The winners were announced on 13 March at the cinema mk2 bibliothèque by the jury chaired by...
The award, presented every two years, aims to increase visibility of the subject of economic history. It honours two top PhD students who have successfully completed their thesis on a related topic, in the area of history or humanities and social sciences.
The two winners of the 2013 award were Stéphane Lembré and Aurélie Carrara, who received their diplomas from Nicolas Draux, BNP Paribas' Regional Head for the North of France*, representing Baudouin Prot, President of the Jury for this award.
Aurélie Carrara, 2013 winner and author of a thesis on International trade tax in the ancient world, discusses the prize.
What does winning this award mean to a young researcher like you? Will it have an impact on your development in the university world or on your career path?
First of all, this award means a great deal to my professional career and future research. It will allow me to finance a part of the publication of my PhD work (Ausonius Éditions, France), which is essential for obtaining a tenure track position at a University, especially in these difficult times. Thanks to this award, I will also extend my stay abroad (Germany, Greece, USA) and continue both to carry on my research project in excellent conditions and to enlarge my scholarly network.
Finally, this price shows that ancient history now plays an essential role in the field of economic history. From an evolutionary perspective, ancient economy was long considered a primitiv organisation deprived of market structures. This point of view is no longer valid. Scholars have demonstrated that the Greek city was a merchant state, whose economic organisation was based on trade.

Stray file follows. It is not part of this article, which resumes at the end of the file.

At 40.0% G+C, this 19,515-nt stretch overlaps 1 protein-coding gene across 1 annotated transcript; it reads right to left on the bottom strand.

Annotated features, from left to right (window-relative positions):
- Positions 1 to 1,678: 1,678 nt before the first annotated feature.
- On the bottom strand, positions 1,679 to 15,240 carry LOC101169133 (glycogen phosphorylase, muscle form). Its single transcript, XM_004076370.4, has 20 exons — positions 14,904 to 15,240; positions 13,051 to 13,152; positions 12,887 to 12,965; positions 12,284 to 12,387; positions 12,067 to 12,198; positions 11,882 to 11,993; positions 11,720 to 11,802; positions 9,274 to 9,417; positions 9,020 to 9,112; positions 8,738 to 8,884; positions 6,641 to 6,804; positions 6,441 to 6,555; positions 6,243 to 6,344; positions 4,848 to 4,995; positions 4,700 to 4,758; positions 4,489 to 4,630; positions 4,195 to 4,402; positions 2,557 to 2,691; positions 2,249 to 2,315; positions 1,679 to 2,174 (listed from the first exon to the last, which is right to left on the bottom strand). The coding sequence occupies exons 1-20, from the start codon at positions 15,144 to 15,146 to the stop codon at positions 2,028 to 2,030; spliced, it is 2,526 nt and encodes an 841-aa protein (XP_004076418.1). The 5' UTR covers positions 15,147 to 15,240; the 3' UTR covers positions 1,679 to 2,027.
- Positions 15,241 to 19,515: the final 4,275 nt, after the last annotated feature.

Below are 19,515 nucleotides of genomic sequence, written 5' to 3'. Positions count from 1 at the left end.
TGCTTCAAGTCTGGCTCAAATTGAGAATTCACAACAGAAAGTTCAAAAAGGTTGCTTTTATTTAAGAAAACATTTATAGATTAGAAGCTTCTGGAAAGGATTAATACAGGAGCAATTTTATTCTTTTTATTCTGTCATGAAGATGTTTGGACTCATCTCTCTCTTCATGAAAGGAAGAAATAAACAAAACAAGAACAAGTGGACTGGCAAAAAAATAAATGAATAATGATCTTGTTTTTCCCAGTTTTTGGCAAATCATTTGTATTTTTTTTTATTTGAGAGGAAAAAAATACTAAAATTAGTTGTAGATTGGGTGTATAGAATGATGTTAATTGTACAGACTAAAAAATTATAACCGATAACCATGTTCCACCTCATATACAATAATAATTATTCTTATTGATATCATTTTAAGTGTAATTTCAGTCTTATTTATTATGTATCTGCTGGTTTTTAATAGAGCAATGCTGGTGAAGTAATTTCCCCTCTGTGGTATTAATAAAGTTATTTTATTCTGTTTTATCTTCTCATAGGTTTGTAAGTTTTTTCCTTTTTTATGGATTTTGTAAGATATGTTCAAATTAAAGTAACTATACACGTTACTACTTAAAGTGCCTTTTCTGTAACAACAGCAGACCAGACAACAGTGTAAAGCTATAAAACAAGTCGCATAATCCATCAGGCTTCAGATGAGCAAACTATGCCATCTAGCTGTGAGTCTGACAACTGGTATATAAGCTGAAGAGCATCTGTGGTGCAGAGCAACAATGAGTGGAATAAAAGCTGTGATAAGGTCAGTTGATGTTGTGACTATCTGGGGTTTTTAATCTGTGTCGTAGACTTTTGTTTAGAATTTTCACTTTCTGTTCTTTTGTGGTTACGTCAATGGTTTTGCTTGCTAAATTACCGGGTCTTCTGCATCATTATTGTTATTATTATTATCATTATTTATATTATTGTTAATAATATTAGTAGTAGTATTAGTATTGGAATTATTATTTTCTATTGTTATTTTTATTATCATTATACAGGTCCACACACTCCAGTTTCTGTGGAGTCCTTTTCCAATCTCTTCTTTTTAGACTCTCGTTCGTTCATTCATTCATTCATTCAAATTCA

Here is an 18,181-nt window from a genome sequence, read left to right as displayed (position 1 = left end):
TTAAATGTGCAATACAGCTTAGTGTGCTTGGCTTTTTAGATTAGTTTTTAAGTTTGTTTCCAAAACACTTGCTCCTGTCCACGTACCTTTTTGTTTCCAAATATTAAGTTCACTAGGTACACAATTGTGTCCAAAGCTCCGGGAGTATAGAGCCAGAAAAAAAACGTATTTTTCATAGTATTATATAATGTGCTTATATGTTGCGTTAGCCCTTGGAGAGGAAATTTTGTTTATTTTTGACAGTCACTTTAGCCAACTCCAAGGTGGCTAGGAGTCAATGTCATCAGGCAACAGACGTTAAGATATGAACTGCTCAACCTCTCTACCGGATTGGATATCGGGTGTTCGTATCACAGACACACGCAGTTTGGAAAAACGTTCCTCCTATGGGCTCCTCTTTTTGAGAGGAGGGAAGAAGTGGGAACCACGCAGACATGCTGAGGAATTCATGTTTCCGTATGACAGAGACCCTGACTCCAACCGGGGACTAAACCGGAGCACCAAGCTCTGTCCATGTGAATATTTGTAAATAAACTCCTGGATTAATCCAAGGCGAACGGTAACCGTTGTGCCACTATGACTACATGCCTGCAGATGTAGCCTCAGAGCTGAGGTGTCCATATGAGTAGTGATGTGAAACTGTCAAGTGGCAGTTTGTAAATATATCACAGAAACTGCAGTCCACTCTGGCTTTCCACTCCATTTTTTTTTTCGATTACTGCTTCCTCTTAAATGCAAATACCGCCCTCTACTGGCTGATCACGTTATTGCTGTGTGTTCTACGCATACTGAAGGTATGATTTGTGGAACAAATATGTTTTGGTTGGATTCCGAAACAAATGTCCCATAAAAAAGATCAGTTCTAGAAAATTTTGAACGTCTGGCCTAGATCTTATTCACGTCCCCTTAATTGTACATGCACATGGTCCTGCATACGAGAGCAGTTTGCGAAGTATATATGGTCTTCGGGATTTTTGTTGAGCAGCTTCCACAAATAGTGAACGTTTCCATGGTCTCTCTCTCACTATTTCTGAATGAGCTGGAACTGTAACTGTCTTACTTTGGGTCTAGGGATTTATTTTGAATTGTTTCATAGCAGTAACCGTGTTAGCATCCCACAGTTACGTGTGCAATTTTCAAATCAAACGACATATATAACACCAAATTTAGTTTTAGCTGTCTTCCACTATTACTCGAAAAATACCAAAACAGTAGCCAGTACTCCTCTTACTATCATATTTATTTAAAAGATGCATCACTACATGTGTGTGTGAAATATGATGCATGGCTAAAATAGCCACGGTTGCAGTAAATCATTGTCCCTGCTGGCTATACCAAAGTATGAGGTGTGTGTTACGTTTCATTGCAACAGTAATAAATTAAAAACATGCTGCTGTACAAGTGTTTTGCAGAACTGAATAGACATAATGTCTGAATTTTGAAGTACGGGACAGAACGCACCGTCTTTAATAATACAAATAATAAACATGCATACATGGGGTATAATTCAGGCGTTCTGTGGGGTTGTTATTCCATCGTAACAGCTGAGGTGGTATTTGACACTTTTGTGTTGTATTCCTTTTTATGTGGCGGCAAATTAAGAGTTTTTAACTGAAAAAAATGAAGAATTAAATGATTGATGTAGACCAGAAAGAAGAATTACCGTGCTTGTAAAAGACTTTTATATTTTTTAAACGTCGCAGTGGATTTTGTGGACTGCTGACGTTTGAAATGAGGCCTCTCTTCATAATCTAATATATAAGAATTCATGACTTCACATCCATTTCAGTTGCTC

Why did you select the topic of International trade tax in the ancient world?
Greek states set up institutions, including taxation system, to guarantee larger systems of exchange. Research on taxation system and international trade has allowed for the analysis of state economies from some practical aspects including the way they used fiscality in their economic behaviour. Beyond this, we can also study ancient economy in general terms of power relations, territorial control, or state income through taxation. Finally, the last important study dealing with Greek finances dates from 1928, and since then historic sources have substantially increased in number. It is therefore necessary to develop and apply more these various approaches in order that we eventually come to a new understanding of ancient economy in context.
BNP Paribas' partnership with the AFHE, extended for the second time this year, fits with the Group's commitment to giving people a greater understanding of the French economy. During his speech, Nicolas Draux reminded his audience of the bank's commitment to favouring economic history knowledge. The venue for the award ceremony was a symbolic place for BNP Paribas because the ANMT houses a part of the Group's banking ancestors' archives. Mr Draux also highlighted the historical role of BNP Paribas in the economic and industrial development of the Northern region of France.
The AFHE award is the result of close collaboration between the AFHE and BNP Paribas. The next edition will be held in 2015.
Read last week's interview with Stéphane Lémbré, co-winner of the AFHE BNP Paribas Economic History Award
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